• Mob Debt: The episode "Heroes" has a married couple holding up a bank in order to get access to a safety deposit box registered in the husband's father's name, but won't divulge what's inside. The contents turn out to be a drive containing two hundred million dollars in Bitcoin said father stole from the Columbian drug cartel he used to launder money for, which led to him being tortured and killed and the cartel threatening to do the same to his granddaughter if her parents are unable to get the money back within a certain time period.
  • Oppressive Immigration Enforcement:
    • In "Salvation", following seventeen-year-old Jessica Sanchez risking her life to help the FBI put away the Gang members who murdered a teacher who tried to help free her, before they are able to get her safely into witness protection Jessica is arrested by ICE agents for being an undocumented immigrant and sentenced for deportation. Despite Isobel's best attempts she's sent back to Mexico, into the Gang's stronghold despite it being effectively a death sentence for the poor girl.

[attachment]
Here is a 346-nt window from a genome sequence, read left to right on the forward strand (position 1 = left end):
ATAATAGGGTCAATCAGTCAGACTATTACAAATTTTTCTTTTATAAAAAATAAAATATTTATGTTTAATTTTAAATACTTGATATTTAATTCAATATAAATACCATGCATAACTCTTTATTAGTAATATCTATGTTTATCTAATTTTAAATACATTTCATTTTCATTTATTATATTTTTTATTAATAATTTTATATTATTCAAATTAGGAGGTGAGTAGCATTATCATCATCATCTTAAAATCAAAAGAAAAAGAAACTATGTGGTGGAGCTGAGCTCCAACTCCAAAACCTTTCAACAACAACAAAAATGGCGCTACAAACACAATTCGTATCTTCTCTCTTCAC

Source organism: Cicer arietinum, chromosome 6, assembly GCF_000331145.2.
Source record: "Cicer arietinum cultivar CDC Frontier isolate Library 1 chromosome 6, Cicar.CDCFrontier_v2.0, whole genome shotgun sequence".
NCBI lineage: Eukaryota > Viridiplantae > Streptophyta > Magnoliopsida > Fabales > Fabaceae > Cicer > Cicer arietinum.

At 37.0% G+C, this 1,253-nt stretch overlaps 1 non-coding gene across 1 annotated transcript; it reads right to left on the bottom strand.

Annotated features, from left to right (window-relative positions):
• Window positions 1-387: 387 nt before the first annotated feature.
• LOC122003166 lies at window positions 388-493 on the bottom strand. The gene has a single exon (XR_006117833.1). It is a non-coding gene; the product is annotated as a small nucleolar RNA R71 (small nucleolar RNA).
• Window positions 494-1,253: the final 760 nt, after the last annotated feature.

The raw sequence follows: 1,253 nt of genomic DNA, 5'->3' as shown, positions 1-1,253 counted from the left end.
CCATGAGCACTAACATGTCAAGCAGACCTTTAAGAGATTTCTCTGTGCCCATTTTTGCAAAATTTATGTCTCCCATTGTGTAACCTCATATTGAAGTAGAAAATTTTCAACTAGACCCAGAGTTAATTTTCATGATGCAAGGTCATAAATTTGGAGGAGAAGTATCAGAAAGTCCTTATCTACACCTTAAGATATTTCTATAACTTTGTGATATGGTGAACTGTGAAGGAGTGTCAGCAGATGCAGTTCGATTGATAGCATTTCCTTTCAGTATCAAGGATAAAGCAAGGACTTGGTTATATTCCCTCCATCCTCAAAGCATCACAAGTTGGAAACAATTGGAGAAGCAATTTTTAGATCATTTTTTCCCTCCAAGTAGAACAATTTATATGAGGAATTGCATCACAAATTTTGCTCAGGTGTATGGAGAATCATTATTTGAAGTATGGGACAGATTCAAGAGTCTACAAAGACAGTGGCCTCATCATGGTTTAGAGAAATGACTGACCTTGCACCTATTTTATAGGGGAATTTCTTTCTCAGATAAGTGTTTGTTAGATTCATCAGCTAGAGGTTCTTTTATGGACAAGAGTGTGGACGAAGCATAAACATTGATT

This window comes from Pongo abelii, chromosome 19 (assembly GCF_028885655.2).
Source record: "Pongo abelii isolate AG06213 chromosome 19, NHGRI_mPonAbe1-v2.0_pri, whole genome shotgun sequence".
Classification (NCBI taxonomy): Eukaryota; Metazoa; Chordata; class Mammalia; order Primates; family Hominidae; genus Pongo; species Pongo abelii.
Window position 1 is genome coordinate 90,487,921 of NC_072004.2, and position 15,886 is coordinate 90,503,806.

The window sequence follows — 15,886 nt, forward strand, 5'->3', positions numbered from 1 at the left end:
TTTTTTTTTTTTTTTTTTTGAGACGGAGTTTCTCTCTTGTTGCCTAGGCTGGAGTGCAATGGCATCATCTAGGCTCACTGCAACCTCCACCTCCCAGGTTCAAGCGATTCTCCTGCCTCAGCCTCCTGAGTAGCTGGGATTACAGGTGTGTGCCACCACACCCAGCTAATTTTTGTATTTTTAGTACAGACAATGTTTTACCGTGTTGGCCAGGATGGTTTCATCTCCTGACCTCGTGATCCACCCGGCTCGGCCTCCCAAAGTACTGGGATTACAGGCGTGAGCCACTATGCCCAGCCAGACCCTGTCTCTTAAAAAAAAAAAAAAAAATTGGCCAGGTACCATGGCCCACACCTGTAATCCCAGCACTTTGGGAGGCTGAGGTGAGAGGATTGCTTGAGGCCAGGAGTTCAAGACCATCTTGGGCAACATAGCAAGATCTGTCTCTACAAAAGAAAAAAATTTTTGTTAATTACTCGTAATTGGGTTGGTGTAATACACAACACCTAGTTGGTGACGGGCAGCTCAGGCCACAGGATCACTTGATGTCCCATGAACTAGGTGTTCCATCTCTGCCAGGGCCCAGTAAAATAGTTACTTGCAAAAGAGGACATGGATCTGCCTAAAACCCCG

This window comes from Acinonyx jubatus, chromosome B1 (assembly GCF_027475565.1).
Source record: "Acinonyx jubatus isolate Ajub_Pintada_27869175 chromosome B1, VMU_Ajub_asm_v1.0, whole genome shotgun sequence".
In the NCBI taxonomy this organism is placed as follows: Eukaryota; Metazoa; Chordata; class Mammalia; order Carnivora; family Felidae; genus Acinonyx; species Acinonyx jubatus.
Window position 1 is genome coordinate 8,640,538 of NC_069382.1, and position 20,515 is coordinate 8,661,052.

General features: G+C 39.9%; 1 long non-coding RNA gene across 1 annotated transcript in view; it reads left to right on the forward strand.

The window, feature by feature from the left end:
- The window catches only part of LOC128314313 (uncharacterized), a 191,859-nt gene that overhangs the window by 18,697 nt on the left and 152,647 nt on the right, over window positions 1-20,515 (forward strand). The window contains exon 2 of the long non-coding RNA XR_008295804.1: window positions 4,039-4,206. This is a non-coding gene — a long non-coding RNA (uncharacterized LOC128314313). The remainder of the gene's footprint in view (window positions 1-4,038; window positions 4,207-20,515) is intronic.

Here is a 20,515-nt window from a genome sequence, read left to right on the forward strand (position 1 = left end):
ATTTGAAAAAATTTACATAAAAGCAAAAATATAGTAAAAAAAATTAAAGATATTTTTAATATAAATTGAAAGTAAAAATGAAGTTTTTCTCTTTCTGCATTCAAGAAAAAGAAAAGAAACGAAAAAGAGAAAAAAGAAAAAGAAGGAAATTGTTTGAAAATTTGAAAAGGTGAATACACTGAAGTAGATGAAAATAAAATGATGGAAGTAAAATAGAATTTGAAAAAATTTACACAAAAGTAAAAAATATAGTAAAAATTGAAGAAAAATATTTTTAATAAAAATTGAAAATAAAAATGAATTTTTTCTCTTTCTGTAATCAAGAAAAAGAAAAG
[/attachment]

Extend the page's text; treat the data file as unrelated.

• Played With in "Protective Details" the killer is revealed to be motivated by his parents' deaths due to them being deported back to El Salvador after peacefully living in the US for decades in spite of the clear evidence they would be killed by the same brutal gang they originally fled from, and overall presented sympathetically, especially as the judge (his second victim) had a reputation for harsh decisions on undocumented immigrants and ensured they were deported before he had a chance to appeal. However, the ICE agent who arrested them (his first victim) is presented as simply a member of law enforcement doing their job (and implied to think the law is too strict). Likewise whilst the loudly anti-immigrant Congressman Grange initially comes across as a repugnant bigot and a stereotypical hard-nosed conservative, he turns out to have a sympathetic motivation and as he reveals to OA his actual views on immigration are really more moderate and nuanced, admitting that whilst he would prefer to focus more on his actual views, the reality is he's lagging behind in an election year and firebrand anti-immigrant rhetoric is what appeals to his voting base and financial backers.